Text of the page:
Jewish World Review Sept. 2, 2003 / 5 Elul, 5763
Framing the kids
My grammar school class at St. Brigid's school on Long Island was packed: 60 students and one small nun with a large ruler. Here's a joke. How can you tell a male who attended Catholic school: one earlobe is longer than the other. The nuns used my right earlobe like a slot machine handle. Did I mention my self-esteem was affected?
But by the second grade, all 60 kids in Sister Claudia's class could read, write and do basic math. We also understood that we would go to hell if we got out of line. That didn't deter me much, but most of my classmates appeared nervous by the prospect of Hades.
The result of this kind of education was literacy and a basic kind of discipline. We had to perform. We had to learn. There was no other choice. And we were all working-class kids with parents who cared but were exhausted and had little inclination to micromanage their kids as many parents do today. So I learned at St. Brigid's, despite being dense and surly. In fact, I was a member of the "dumb row." But even the "dumb rowers" knew the state capitals. Can you imagine a teacher imposing a "dumb row" concept today? Maybe in North Korea.
Each year in America there is another school controversy, and this season it's placing cameras in school classrooms and hallways to watch both students and teachers. They are doing this in Biloxi, Miss., and officials down there say it has cut down on bad behavior and even bad teaching.
As a former high school teacher, I, at first, opposed the camera idea. Big brother and all that. But then I rethought, and now I am on board for one big reason: Having the camera eye in public places will actually protect children from bullying and put teachers on notice that they had better do their job. The video ends all "he said, she said" discussions.
School bullying is out of control in the USA. According to the National Institute of Child Health and Development, 16 percent of American students say they have been seriously bullied in school. Of course that can destroy a kid's childhood if it's allowed to go on for any length of time. Just having a high-tech hall monitor that might discourage this kind of violence is enough to endorse the school camera idea.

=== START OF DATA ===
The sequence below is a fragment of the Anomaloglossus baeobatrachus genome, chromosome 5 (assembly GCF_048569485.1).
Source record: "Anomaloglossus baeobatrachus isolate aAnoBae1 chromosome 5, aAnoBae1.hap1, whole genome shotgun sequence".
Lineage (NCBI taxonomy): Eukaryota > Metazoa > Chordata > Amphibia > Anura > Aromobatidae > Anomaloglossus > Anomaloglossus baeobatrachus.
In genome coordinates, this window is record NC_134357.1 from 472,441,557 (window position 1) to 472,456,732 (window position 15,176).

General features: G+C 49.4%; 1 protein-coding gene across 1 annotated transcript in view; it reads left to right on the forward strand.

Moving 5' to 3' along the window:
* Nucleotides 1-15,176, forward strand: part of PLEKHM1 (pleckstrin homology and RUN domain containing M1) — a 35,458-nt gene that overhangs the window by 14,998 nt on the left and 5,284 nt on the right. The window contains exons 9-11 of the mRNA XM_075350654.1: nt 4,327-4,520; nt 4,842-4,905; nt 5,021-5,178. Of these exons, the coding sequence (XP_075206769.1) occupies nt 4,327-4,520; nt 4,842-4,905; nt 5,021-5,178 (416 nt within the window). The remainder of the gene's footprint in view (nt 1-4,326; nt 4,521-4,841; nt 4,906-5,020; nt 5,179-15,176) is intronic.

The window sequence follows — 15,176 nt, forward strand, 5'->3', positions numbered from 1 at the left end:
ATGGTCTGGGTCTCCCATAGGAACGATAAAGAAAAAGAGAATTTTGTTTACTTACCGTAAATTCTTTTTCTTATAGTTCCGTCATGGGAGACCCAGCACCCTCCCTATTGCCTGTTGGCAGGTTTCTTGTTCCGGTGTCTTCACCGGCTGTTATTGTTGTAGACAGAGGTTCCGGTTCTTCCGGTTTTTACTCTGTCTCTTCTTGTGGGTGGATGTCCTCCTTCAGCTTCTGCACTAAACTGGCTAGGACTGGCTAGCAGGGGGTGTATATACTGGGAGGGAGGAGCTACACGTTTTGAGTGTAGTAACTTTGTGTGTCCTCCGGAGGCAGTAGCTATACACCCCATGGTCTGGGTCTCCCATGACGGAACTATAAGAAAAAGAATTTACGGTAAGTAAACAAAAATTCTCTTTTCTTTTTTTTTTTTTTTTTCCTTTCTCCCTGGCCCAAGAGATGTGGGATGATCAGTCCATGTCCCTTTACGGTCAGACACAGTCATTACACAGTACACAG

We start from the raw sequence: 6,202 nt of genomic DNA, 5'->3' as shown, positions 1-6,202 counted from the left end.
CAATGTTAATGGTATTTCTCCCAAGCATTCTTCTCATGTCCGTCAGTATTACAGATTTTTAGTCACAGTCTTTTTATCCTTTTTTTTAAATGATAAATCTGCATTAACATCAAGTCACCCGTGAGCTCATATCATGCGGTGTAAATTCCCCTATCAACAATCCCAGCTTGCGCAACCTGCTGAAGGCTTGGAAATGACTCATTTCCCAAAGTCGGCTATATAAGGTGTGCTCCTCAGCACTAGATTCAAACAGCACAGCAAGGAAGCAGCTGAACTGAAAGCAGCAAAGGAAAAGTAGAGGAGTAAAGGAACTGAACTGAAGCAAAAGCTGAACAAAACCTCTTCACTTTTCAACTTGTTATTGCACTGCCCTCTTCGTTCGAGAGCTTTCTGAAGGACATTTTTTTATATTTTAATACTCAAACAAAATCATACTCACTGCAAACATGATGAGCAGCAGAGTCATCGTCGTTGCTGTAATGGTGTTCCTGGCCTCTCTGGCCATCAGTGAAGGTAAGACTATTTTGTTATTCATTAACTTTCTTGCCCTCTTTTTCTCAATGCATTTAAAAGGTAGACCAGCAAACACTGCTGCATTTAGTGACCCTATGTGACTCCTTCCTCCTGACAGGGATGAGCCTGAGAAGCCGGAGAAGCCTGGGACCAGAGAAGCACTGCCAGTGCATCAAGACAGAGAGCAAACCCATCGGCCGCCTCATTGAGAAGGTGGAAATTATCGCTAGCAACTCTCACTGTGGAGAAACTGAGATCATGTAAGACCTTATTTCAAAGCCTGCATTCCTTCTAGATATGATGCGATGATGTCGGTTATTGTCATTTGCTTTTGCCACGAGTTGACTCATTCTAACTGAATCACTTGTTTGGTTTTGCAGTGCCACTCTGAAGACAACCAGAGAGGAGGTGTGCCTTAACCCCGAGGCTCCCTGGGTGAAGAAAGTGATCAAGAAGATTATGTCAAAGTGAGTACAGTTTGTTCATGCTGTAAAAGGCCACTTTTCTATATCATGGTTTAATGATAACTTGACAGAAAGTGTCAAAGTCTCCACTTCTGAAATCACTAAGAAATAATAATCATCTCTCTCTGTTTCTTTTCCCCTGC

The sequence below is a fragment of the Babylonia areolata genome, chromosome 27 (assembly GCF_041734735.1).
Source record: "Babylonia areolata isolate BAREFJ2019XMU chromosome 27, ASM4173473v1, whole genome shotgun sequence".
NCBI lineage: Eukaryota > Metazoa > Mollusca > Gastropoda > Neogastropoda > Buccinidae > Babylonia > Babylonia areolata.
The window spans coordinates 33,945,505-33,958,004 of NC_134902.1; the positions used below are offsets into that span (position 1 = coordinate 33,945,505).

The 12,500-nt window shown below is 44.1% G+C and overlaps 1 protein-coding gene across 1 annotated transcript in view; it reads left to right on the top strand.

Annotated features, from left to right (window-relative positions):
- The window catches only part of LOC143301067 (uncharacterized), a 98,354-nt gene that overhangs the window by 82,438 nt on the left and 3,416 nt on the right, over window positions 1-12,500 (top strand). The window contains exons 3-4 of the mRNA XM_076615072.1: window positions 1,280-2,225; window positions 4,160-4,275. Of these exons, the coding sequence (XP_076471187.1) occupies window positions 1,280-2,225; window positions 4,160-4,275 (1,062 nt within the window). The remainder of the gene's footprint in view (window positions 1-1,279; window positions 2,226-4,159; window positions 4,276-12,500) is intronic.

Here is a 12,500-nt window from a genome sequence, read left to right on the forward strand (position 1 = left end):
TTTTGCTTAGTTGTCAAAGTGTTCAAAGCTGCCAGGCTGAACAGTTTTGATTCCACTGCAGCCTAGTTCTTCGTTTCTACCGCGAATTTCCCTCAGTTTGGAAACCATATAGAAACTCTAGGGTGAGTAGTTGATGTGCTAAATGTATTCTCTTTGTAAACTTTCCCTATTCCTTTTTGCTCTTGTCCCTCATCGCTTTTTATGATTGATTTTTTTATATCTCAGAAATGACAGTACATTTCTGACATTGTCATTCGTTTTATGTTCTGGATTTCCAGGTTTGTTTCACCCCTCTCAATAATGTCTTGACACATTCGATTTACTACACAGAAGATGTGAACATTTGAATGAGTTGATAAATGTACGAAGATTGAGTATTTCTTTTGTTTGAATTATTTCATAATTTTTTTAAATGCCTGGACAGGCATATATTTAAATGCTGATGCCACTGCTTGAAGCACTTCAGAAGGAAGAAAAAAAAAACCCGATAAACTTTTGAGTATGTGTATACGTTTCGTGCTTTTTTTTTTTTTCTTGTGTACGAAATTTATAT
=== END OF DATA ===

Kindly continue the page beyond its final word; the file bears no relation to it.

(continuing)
Interestingly, some conservatives don't like the cameras. They say it doesn't solve the "root" problem of poor behavior by students. Well, here's a clue for the rightists, nothing will solve the root problem of bad behavior on the part of some kids. Unfortunately, by the time some children arrive at school they have been so damaged by their parents or environment in general that they are walking misdemeanors who inflict tremendous damage on other kids. If cameras in the halls and classrooms can pinpoint those troubled kids in a hurry, maybe the system can get them some help.
Many teachers unions also oppose the cameras, and this is insane. Teachers need every bit of documentation on disruptive students. But the unions have always fought performance accountability for teachers, and that's what this opposition is all about, as the cameras would record how well the teachers actually teach.
I wish I had some videotape of Sister Claudia's classroom. If I
did, she'd probably be serving time in Sing Sing. But I would go visit her,
because she taught me a lot. But somebody should pay for the earlobe thing.
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